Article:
As shown in this illustration, they plan to connect buildings, ships, trains, and planes and to provide mobile backhaul and, most interestingly, direct service to mobile phones. He Mu, Hongyan Application Director, promised the development of a "chip [that] can be integrated into the mobile phone so that everyone holding an ordinary mobile phone will have access to seamless satellite telecommunication with global coverage." That does not sound like a mobile connection to a base station with satellite backhaul, but neither does it sound possible.

Earlier this month a third competitor, GalaxySpace, launched Yinhe-1, which is expected to test Q/V and Ka-band communications at up to 10 Gbps. They refer to Yinhe-1 as a "5G satellite." I'm not sure what a "5G" satellite is, but note again that the above diagram shows a satellite communicating directly with a mobile phone, as opposed to a mobile tower. Check out this short video on the satellite and launch:


CASIC has four other "five clouds" projects underway in addition to Hongyun: Feiyun, using solar-powered drones, Kuaiyun, using near-space airships (dirigibles?), Tengyun, a project to develop a reusable space plane, and Xingyun, an 80-LEO narrowband IoT constellation using cubsats, the first of which is to be launched soon.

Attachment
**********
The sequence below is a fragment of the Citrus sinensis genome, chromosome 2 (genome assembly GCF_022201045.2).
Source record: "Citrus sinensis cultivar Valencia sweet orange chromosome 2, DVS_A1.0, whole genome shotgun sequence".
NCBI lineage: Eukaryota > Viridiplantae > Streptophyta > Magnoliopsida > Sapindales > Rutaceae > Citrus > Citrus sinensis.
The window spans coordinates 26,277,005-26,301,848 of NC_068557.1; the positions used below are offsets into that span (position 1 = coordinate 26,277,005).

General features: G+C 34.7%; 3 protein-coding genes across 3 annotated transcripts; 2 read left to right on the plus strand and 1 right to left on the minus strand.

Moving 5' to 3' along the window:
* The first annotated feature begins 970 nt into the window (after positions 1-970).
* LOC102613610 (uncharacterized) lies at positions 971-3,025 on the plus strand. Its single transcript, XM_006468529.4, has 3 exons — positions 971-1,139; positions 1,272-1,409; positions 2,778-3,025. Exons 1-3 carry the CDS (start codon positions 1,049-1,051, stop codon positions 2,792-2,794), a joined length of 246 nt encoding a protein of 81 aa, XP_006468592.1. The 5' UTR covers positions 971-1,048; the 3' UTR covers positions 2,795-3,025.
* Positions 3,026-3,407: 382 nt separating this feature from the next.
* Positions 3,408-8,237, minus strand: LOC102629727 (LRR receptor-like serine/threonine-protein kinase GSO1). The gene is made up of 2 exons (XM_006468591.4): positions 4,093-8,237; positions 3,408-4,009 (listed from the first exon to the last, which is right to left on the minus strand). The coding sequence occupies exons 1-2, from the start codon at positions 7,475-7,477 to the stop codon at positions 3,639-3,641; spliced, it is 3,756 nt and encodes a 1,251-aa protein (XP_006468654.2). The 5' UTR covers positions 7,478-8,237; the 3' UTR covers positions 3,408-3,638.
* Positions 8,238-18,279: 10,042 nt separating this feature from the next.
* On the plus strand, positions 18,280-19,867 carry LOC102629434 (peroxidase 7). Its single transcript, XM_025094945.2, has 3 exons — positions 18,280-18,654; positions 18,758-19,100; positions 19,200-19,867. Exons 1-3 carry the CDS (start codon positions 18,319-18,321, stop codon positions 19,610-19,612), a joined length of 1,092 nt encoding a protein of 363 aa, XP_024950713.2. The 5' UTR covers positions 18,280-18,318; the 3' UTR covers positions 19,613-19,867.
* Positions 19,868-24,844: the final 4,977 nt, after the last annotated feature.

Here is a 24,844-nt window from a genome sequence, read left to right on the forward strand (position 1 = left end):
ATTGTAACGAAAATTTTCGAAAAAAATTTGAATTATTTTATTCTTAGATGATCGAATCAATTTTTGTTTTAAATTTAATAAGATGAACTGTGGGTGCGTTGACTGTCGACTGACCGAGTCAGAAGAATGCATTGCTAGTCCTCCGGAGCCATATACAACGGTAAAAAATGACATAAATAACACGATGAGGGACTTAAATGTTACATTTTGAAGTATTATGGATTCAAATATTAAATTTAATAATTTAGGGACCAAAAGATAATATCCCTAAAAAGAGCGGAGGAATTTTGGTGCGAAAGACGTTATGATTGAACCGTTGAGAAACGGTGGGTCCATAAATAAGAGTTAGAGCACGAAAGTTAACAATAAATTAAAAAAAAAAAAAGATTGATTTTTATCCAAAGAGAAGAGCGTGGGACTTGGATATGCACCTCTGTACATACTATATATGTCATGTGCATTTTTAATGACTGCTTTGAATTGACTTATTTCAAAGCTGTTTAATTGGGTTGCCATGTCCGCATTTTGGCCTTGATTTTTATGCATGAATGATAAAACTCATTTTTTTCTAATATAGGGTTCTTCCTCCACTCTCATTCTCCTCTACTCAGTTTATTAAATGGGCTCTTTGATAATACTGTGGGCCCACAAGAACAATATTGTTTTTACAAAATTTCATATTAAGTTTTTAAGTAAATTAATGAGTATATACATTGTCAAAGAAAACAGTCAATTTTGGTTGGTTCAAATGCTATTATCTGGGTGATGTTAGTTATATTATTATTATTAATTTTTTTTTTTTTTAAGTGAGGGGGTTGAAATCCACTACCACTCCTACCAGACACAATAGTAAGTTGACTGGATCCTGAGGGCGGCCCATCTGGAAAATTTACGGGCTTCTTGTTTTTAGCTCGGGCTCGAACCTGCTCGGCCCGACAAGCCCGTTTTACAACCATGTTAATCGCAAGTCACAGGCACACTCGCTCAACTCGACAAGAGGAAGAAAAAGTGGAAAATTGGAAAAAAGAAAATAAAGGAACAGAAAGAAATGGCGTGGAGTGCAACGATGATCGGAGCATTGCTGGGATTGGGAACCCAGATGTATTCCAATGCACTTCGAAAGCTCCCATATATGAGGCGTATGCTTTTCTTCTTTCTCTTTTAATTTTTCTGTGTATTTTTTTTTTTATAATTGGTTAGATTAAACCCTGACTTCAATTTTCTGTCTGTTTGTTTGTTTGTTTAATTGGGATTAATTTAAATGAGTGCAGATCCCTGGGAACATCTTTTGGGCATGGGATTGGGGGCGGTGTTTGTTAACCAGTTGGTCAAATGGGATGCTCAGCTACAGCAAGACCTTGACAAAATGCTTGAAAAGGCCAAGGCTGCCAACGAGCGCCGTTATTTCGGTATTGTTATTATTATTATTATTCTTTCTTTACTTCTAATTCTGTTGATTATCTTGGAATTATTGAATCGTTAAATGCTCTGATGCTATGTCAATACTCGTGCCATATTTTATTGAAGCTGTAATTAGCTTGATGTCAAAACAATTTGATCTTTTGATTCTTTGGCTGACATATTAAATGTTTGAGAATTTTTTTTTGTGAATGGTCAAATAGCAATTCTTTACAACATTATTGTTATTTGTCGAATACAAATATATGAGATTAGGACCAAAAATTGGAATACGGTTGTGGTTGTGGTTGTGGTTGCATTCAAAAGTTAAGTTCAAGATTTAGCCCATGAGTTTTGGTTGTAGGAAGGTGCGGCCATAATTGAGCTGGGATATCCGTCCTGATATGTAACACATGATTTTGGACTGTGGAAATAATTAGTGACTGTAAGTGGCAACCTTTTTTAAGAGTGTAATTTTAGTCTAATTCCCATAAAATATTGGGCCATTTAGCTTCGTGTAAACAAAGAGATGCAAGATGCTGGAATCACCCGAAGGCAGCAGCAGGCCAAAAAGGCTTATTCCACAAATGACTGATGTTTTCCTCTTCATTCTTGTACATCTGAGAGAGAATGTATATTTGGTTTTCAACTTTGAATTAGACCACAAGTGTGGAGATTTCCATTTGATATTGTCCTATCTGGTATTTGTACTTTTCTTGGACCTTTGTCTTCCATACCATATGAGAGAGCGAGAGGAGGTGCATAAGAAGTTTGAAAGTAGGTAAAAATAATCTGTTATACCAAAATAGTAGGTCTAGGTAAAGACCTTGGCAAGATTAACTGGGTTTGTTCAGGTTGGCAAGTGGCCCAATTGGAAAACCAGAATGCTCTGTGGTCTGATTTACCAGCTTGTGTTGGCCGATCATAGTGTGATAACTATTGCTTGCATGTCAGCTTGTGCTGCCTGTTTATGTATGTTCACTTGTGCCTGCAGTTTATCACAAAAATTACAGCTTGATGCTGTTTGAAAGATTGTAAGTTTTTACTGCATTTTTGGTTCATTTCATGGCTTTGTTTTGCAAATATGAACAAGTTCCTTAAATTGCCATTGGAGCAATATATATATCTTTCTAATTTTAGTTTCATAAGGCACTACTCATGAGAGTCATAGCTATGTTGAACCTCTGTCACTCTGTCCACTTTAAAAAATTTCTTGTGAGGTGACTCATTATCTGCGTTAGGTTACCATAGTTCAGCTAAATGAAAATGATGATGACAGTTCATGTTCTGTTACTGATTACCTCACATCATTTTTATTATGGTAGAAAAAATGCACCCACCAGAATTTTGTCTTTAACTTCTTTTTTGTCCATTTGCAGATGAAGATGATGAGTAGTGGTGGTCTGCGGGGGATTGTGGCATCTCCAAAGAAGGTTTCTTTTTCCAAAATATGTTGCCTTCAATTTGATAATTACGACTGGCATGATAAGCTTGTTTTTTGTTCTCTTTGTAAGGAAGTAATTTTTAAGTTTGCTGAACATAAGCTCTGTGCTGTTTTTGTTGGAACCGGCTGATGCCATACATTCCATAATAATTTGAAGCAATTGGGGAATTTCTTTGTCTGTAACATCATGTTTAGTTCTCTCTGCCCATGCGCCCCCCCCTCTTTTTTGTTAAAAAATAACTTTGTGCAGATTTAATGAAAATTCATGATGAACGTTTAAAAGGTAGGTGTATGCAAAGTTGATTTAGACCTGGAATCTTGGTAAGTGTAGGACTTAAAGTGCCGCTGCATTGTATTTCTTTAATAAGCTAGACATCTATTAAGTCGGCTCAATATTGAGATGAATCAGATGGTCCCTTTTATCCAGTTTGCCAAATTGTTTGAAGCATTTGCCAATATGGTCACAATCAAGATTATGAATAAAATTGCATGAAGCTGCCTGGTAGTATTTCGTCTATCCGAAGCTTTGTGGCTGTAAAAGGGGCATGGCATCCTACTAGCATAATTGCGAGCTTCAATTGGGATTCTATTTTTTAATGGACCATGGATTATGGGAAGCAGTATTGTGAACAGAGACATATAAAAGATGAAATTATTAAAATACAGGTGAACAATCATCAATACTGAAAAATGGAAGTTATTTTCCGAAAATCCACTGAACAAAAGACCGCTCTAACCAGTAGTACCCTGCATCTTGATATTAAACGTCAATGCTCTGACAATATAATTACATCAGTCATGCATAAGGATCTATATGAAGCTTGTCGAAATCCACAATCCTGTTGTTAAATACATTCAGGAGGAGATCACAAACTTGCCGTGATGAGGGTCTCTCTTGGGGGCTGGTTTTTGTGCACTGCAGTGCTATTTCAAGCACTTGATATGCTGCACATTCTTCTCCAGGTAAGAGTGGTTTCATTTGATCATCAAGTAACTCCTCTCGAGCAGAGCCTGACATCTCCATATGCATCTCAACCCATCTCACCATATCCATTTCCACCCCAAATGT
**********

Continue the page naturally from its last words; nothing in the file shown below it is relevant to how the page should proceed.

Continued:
As noted above, Chinese state-owned enterprises often compete with each other, but they also cooperate. For example, CASIC's Hongun-1 was launched on a CASC rocket. (I wonder how they arrived at the launch price). Will Hongyun and Hongan exchange traffic at shared ground stations? Will their satellites one day intercommunicate in order to optimize a joint constellation with different orbits? Will they intercommunicate with China's geostationary satellites and other space assets?